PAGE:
Hoffman masters role of kung fu master in ‘Panda’

Ed Symkus

All it took to get Dustin Hoffman interested in voicing a part in “Kung Fu Panda” was a call from DreamWorks Animation head honcho Jeffrey Katzenberg, who asked him to do it. But after he said yes, he needed some help in figuring out what the heck he was playing.

“They showed me sketches of the character, and I said, ‘What is he?’ I didn’t know what it was,” Hoffman recalls.

The film’s directors, Mark Osborne and John Stevenson, explained that the martial arts master named Shifu was a rare red panda, a creature that will remind moviegoers of the cute lead characters in “Gremlins.”

Hoffman replied, “Tell me about this guy.”

But this was no biological question about eating habits or being a member of the raccoon family. It was more on the order of what makes him tick.

In “Kung Fu Panda,” the story of the lazy, clumsy, overweight and kung fu-crazy Po (voice of Jack Black), Master Shifu reluctantly becomes Po’s martial arts teacher when Po is accidentally named Dragon Warrior of ancient China’s Valley of Peace. The short and short-tempered Shifu is equal parts Chuck Norris and Yoda, but he’s also — at least in the early parts of the film — an egocentric jerk who’s convinced that he’s right and everyone else is wrong.

Hoffman, his acting skills restricted here to only the use of his voice, needed to find the character for his performance.

“I was concerned that it would be two-dimensional, and that’s what I didn’t want,” he says. “So we discussed what a third dimension is in a character and in a human being. I said, ‘Insight, introspection.’ Suddenly my little red panda ears went up when they said, ‘He’s an arrogant guy, all-knowing at the beginning, doesn’t think he’s ever been wrong. But he has an arc.’ And I do appreciate that by the end of the film, he reaches a point where he realizes that a portion of the life he’d been living is a lie. So you just try to get as much human qualities in him as you can.”

The film is certainly geared toward a young audience, but because it fits within the Kung Fu genre — something that the filmmakers took seriously — it has its share of violence and emotional intensity and, by the way, a really scary villain. Yet it manages to maintain a balance that ranges from violent kung fu action to having a soft, cuddly panda as its star.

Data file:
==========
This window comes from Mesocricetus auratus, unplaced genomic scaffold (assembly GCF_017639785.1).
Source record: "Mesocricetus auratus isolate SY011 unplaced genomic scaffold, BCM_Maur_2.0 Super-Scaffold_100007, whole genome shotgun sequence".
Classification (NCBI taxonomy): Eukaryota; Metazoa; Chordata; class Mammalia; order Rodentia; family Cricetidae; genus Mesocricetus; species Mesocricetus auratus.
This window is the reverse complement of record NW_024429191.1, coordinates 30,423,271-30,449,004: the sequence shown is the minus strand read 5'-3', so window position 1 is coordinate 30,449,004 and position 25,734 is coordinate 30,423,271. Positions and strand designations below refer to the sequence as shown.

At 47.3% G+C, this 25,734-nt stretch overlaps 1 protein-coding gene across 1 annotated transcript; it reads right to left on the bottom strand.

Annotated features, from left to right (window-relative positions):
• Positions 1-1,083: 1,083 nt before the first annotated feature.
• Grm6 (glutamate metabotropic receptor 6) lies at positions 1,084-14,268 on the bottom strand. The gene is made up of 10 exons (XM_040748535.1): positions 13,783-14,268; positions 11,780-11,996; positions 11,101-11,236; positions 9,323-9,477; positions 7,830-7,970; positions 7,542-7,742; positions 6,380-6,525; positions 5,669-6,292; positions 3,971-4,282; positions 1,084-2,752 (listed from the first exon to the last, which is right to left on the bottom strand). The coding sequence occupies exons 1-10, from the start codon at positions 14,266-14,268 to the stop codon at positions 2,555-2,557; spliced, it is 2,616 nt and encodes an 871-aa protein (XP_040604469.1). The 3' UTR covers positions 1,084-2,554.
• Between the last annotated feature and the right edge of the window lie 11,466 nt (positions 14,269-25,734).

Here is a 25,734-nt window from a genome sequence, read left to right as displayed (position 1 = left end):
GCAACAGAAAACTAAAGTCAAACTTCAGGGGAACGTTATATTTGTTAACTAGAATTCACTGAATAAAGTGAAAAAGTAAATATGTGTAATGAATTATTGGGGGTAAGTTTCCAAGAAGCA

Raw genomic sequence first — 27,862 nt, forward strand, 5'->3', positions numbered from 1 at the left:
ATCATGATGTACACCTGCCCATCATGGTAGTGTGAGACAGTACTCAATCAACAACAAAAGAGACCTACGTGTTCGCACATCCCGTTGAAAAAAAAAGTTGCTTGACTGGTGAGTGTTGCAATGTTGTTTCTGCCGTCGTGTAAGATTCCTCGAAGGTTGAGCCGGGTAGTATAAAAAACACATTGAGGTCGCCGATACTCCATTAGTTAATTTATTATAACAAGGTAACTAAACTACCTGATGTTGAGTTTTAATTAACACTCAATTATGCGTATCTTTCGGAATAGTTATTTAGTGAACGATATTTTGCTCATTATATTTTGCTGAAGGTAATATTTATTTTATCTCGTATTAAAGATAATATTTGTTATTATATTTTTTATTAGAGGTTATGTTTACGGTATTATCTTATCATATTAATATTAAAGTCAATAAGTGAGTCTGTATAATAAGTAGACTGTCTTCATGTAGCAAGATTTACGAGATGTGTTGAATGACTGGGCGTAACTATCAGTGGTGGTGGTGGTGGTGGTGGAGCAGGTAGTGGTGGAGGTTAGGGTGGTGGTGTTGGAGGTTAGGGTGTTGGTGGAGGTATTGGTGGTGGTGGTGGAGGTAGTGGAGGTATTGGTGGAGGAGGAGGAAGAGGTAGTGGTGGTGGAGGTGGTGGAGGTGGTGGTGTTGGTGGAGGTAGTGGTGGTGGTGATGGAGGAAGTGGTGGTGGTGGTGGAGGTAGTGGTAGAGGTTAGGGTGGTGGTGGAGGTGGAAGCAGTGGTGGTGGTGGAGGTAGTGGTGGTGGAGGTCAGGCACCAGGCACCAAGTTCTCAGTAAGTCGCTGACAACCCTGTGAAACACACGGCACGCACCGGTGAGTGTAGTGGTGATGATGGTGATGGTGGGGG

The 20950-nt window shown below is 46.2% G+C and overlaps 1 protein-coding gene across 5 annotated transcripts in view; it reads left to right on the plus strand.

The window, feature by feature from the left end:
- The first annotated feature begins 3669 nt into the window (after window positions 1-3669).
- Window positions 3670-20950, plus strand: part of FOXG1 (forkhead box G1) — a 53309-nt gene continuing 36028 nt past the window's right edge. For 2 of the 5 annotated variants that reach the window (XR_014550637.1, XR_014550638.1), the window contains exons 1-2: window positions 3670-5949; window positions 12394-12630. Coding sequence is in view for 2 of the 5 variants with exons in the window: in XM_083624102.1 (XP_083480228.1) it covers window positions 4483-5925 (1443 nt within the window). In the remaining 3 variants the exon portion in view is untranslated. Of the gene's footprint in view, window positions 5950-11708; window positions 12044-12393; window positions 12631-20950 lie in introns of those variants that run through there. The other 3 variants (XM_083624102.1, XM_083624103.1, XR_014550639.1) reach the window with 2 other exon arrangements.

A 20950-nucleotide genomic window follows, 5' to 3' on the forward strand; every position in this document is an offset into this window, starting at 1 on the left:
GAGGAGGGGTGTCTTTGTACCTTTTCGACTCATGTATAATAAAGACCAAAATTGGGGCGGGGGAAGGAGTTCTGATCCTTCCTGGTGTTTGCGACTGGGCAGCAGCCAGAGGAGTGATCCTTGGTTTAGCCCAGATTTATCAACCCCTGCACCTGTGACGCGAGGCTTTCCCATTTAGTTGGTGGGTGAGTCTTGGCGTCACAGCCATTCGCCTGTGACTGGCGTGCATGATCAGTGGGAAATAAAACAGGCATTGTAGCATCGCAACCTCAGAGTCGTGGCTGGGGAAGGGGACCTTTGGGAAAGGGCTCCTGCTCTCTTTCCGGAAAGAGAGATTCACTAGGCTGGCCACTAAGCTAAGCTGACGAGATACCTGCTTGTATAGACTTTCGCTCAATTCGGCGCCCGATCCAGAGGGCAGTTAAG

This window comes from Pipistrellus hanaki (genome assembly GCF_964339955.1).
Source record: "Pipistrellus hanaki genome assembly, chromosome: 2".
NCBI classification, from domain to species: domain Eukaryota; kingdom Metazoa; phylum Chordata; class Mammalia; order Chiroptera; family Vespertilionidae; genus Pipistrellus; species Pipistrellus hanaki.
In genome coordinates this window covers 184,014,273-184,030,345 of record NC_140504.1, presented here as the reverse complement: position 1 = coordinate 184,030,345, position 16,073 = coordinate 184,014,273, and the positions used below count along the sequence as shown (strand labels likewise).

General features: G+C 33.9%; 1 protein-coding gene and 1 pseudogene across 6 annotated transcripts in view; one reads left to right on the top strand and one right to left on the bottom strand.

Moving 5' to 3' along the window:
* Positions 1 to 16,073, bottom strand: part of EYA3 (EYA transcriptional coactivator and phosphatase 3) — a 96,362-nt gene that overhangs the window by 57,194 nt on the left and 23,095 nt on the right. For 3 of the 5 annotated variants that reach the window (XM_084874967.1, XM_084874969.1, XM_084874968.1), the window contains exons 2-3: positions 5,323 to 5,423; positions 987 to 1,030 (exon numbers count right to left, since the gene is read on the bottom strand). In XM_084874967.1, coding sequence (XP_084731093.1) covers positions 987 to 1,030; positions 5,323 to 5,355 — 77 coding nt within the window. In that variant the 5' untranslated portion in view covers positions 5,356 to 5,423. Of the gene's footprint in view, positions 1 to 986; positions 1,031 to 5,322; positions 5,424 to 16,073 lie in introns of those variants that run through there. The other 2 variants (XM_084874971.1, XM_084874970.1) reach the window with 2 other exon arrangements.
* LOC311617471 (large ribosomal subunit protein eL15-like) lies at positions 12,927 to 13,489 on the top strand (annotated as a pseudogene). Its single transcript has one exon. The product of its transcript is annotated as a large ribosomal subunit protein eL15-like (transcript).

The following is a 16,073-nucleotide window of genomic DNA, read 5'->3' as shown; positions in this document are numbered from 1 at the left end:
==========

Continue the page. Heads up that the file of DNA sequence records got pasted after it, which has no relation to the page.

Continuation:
Hoffman has long been fascinated, and concerned, by the amount of violence in entertainment that’s aimed at kids, even in classic literature.

“What’s interesting, for those of us that have kids, is the shock of recognition when you start reading children’s books to your kids,” he says. “You’re reading ‘Pinocchio,’ and you haven’t read it for a long time, and suddenly you’re at that point” — he shifts into a sing-songy voice, pretending he’s reading aloud — “‘And Pinocchio’s in front of the fireplace, and the fire starts to burn his legs up.’ And you just stop talking! I think the first film I ever saw was ‘Bambi,’ and the trauma stays with me — they were all killed in the fire in the woods! The amount of children’s literature that has violence in it is extraordinary.”

But he takes it in stride, well aware that an important part of storytelling, an important part of being a kid, is to be scared in a safe environment.

Asked for his thoughts on playing a master in the film and being a master actor himself, he makes it clear that he doesn’t now, and never has felt that he’s a master.

“You don’t want to feel that,” he says. “Because you’d feel that you’re gonna stop in your tracks, so to speak. You want to feel that you’re a student for your lifetime. It’s like you don’t want to say, ‘Now I understand life.’ Because you’re in trouble if you do that. You want to say I’m gonna continue to learn about life till the last moment, and I’m gonna continue to learn about myself until the last moment. I continue to find the things in myself that I thought were accurate that aren’t accurate. We lie to ourselves. We paint ourselves a color that we want to be.

“I am aware of following my own feeling,” he adds, “and I tell actors to do that. I mean this with all my heart: The most extraordinary thing about being alive is that you look around, and presumably, you’re looking at the one person that has never existed before and is never going to exist again, that each person has that extraordinary quality called uniqueness. And that’s what any actor or any artist should be trying to get in touch with.”

Ed Symkus can be reached at esymkus@cnc.com.